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7/29/2009
04:00 PM
Adam Ely
Adam Ely
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Veiled: A Browser-based Darknet - Not for Porn, Says HP

For those living in a box, Black Hat is currently underway in Las Vegas. The first talk of the day I attended was by Bill Hoffman and Matt Wood from HP's Security Labs. They discussed their browser-based darknet called Veiled. Billy is best known for his web security research while working for SPI Dynamics, acquired by HP, and authoring a book on AJAX security. Matt leads development on HP's Scwaler and SWFScan security tools.

For those living in a box, Black Hat is currently underway in Las Vegas. The first talk of the day I attended was by Bill Hoffman and Matt Wood from HP's Security Labs. They discussed their browser-based darknet called Veiled. Billy is best known for his web security research while working for SPI Dynamics, acquired by HP, and authoring a book on AJAX security. Matt leads development on HP's Scwaler and SWFScan security tools.The idea is fairly straightforward. "A World Wide Web built on top of the World Wide Web", says Hoffman while on stage. Encrypt and upload files to a "routers" that split and store the files across the browser based network. The idea is to provide a way to store files remotely inside the darknet in a secure and distributed manner. P2P meets PGP meets distributed storage - sorry no P acronym for that.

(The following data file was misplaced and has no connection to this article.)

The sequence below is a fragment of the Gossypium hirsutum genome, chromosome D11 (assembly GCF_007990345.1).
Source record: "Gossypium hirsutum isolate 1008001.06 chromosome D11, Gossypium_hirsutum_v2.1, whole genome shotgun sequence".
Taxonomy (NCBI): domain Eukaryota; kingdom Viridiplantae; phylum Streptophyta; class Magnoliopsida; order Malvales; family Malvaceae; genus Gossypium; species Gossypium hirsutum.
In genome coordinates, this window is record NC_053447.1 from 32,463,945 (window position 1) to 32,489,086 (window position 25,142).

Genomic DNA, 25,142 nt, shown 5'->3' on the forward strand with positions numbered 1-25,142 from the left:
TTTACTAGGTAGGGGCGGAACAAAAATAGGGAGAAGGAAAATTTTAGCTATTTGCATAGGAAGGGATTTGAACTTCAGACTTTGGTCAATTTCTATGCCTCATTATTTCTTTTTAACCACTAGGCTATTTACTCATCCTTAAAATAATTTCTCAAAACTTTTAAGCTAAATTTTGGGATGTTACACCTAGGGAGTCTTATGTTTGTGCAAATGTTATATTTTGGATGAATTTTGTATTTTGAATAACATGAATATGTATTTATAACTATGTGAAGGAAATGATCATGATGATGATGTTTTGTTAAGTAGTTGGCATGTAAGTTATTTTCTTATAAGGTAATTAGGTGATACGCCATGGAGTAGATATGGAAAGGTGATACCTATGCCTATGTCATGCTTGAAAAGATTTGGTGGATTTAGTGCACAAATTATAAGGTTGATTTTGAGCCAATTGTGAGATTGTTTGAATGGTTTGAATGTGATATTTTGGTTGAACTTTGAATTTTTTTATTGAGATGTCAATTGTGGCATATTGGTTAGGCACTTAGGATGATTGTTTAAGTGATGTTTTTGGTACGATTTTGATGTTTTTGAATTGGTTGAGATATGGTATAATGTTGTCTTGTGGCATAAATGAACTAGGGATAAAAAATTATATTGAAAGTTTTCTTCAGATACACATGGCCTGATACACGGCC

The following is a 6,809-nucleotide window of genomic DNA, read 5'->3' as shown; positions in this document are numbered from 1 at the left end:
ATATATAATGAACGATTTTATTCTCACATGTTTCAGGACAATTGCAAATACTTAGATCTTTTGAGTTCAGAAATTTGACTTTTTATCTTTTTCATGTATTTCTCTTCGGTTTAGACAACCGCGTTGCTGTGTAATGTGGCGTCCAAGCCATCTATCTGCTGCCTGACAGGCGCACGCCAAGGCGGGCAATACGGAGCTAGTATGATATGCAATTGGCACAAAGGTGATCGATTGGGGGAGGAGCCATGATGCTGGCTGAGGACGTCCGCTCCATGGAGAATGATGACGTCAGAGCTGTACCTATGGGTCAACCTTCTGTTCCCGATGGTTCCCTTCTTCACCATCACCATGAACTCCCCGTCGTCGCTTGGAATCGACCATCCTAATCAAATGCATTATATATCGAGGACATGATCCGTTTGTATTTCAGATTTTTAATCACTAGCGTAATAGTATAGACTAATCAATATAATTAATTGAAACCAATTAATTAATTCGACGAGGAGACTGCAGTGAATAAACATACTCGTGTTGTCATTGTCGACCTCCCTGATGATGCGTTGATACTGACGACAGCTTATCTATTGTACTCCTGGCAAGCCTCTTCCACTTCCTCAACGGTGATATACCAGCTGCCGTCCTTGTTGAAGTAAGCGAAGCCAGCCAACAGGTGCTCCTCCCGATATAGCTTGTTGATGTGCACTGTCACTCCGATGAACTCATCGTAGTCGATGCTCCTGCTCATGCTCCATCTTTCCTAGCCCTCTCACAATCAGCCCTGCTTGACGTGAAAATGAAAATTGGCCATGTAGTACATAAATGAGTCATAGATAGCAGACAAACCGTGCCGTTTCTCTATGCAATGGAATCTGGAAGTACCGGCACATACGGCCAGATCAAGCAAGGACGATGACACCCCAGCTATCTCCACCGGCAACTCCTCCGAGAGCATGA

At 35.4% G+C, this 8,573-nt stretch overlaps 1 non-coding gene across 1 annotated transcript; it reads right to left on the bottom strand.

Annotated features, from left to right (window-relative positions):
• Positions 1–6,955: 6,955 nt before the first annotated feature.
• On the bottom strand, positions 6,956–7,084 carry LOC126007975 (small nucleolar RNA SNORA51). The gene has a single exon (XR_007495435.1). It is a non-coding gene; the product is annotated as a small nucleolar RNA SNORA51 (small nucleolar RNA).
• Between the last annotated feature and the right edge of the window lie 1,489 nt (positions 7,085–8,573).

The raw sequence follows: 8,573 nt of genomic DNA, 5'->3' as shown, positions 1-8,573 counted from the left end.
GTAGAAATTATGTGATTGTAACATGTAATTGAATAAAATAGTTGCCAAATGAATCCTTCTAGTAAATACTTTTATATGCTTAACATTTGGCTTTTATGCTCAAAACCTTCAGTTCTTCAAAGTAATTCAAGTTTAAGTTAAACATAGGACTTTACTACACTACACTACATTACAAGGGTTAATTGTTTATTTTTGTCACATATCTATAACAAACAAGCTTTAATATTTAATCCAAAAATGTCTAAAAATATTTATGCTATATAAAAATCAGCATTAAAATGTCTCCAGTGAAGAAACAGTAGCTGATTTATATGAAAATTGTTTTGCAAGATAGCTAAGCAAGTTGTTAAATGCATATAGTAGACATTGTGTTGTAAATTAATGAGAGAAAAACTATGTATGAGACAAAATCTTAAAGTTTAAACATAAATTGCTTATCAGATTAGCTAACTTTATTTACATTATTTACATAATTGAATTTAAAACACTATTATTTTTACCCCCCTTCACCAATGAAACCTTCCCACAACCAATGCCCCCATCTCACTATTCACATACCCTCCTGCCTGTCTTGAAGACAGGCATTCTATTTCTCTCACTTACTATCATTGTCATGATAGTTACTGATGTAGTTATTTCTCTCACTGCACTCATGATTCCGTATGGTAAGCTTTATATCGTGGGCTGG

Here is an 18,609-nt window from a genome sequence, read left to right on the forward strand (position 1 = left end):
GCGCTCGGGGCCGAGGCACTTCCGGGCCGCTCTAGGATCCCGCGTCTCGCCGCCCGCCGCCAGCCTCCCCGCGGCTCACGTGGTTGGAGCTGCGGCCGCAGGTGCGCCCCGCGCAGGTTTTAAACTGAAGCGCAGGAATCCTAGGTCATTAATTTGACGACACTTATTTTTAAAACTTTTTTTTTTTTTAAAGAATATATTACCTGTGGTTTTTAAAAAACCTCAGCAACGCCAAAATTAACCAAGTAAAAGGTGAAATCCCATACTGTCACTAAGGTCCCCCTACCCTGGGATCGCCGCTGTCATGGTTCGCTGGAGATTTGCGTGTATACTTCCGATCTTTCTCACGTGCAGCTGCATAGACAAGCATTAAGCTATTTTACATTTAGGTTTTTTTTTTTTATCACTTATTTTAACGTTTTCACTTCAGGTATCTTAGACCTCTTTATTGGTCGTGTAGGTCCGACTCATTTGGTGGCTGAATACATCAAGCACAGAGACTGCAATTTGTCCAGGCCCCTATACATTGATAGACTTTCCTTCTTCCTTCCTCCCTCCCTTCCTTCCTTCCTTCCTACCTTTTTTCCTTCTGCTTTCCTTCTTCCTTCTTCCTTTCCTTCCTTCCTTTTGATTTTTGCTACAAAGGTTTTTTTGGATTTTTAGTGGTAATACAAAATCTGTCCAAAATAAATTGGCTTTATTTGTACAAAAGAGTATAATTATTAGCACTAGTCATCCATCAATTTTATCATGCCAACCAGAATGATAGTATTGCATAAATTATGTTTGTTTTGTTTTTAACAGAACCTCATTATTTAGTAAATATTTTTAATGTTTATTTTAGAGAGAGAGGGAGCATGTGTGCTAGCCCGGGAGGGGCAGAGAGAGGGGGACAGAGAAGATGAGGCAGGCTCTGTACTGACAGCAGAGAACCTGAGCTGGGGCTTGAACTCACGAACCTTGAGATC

The first usage case that came to many minds is illegal porn. The authors are very clear that this is not for illegal porn. After watching the presentation though, it is obvious that if an implementation of this went mainstream it would be used for all kinds of illegal activities.

Online storage of files for later retrieval by the owner, recipient or a group of recipients are examples of legitimate usage. Since files are encrypted and split across multiple members of the darknet, the files are not under the single control of any one party and they are secure from access by anonymous parties.

This research came out of HP's Security Labs but HP will not release the technology to make this a reality. The researchers are free to discuss and present the technology, but not release this technology into the wild.

Follow my random thoughts of Black Hat on twitter @adamely.

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